surrounding area was providing ample fuel for a conflagration.

In less than four hours from the start of the fire, the damage inflicted

to the land was immense. Seven miles of the deep brushed Carbon Canyon had been

incinerated by the unforgiving fiery beast. From Carbon Canyon, the fire spread

onwards to the west side of Malibu by Pepperdine University. On the east end,

the fire was moving quickly towards Topanga Canyon. “By Ten P.M., the fire had

burned just north of Malibu on the west and had burned through Carbon Canyon,

Rambla Pacifico, Las Flores, Big Rock and into Tuna Canyon on the east

(Firestorm 1993, p.4 sec. 1).”

After burning fiercely throughout most of the afternoon, the intensity

of the fire diminished significantly in the late evening hours of November 2nd.

By morning, the Santa Ana winds had picked up again and the conflagration was

spreading further east and west. At three in the afternoon, the west ridge of

the fire was close to containment but the east ridge threatened the Topanga

Canyon community of Fernwood. With the help of eight water-dropping

helicopters form LA County and two more from the Office of Emergency Services,

firefighting companies kept the fire from entering this serene community.

By 11 PM on the November 3rd the Malibu fire was contained and the Los

Angeles City Fire Department minimized its manpower. Although there was no

major fire activities within Malibu after November 3rd, some fire companies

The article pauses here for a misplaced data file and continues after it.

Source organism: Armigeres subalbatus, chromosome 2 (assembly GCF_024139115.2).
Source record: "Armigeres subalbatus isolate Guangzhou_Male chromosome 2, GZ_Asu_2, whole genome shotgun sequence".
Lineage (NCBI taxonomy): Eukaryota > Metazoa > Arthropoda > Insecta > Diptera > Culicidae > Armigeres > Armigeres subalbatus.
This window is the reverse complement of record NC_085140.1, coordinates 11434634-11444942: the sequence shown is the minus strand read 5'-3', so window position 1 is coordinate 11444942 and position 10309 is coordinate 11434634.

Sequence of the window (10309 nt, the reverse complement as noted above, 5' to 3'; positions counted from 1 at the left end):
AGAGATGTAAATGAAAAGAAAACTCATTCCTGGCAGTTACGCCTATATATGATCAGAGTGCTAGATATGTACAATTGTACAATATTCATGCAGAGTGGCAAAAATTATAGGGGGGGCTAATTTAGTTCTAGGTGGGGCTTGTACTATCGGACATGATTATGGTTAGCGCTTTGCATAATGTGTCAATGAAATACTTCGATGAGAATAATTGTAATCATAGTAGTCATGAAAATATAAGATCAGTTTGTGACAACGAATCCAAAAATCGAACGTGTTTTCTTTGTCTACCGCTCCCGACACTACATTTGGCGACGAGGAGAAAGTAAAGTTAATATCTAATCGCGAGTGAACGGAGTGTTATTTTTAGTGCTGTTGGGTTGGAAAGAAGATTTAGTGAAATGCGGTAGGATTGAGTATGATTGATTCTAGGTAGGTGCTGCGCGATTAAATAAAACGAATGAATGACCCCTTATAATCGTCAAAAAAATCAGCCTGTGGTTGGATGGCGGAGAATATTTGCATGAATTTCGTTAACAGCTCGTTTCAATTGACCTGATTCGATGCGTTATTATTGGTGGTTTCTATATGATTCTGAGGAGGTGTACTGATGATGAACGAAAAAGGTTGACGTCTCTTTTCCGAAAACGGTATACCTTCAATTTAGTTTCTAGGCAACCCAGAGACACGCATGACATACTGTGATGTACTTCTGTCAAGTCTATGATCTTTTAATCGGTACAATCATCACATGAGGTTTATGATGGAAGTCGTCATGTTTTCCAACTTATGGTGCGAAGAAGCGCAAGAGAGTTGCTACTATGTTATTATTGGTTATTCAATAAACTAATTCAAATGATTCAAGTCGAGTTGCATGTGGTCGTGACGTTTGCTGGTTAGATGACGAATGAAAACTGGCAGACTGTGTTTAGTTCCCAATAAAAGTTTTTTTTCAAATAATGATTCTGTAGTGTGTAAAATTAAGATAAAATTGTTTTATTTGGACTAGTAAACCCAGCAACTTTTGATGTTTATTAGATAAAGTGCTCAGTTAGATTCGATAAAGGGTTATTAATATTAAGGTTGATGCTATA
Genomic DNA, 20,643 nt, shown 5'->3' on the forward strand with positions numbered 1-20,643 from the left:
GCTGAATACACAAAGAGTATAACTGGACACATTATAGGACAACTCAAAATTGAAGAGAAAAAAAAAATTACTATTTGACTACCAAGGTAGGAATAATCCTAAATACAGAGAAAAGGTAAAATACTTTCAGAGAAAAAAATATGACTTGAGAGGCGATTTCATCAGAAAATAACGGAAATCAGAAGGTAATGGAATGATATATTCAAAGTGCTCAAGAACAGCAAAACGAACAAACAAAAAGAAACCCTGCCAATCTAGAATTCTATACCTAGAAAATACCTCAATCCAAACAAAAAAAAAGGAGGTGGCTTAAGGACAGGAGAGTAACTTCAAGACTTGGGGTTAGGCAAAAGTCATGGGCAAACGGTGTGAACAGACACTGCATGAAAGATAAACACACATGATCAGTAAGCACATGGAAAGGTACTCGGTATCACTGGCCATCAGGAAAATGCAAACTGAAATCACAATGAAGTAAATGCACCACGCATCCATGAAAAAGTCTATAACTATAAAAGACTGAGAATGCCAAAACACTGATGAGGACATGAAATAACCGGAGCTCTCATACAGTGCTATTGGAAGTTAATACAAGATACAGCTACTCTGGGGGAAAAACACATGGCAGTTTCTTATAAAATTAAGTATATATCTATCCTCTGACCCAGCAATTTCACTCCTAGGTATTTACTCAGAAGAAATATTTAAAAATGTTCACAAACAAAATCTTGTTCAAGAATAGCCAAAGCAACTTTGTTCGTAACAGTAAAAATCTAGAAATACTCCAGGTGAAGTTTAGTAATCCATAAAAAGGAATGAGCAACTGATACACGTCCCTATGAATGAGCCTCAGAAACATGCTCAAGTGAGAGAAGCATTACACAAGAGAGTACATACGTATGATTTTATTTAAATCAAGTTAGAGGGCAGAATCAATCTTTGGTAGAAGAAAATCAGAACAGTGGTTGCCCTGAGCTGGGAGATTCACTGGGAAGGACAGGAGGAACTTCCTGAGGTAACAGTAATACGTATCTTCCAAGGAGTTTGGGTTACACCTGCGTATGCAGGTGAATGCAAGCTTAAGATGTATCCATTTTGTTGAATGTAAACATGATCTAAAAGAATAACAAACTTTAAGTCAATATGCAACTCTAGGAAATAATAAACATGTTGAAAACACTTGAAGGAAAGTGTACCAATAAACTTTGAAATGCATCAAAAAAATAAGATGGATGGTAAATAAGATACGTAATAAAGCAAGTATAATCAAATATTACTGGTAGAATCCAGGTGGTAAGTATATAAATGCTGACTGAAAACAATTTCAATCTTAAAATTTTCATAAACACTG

remained on the scene and fortified the perimeters of the fire area until 6 PM

on November 5th, 1993. They did this to prevent any embers from igniting into

another serious fire that would burn more of the deep undergrowth that showered

the Malibu region.

There were many complications that took place throughout the fire

ravaged area. Along the eastern ridge of the fire, many high voltage power lines

were burnt which eliminated power to homes in the surrounding communities and

also presented complications with the fire department’s electrically run hydrant

system pumps. The fire companies resorted to using water from local swimming

pools to put out some of the encroaching flames instead of using the pumped

water from the hydrants. Fatigue, injury, and a feeling of vulnerability faced

many of the firefighters as they were faced with a major fire that continually

jumped from one structure to another. Some fire personnel worked 24 to 36 hours

straight in order to prevent homes from being torn apart by the blistering

inferno. Even beyond fatigue and injury, firefighters dealt with problems that

they had no control over. Many streets in the city of Malibu are closely

intertwined with the environment. Dense overgrowth crowded the narrow streets

which made it virtually impossible for fire crews to challenge some of the house

fires with the appropriate equipment. Ornamental plants and overgrowth also

added to the intensity of the fire making it hard for firefighters to get close

to the burning houses. The topography of Malibu presented the biggest problem

to the firefighting effort. Much of Malibu consists of steep canyon walls that

drop down to narrow roadways. “With a fire burning with as much as 22,500 BTU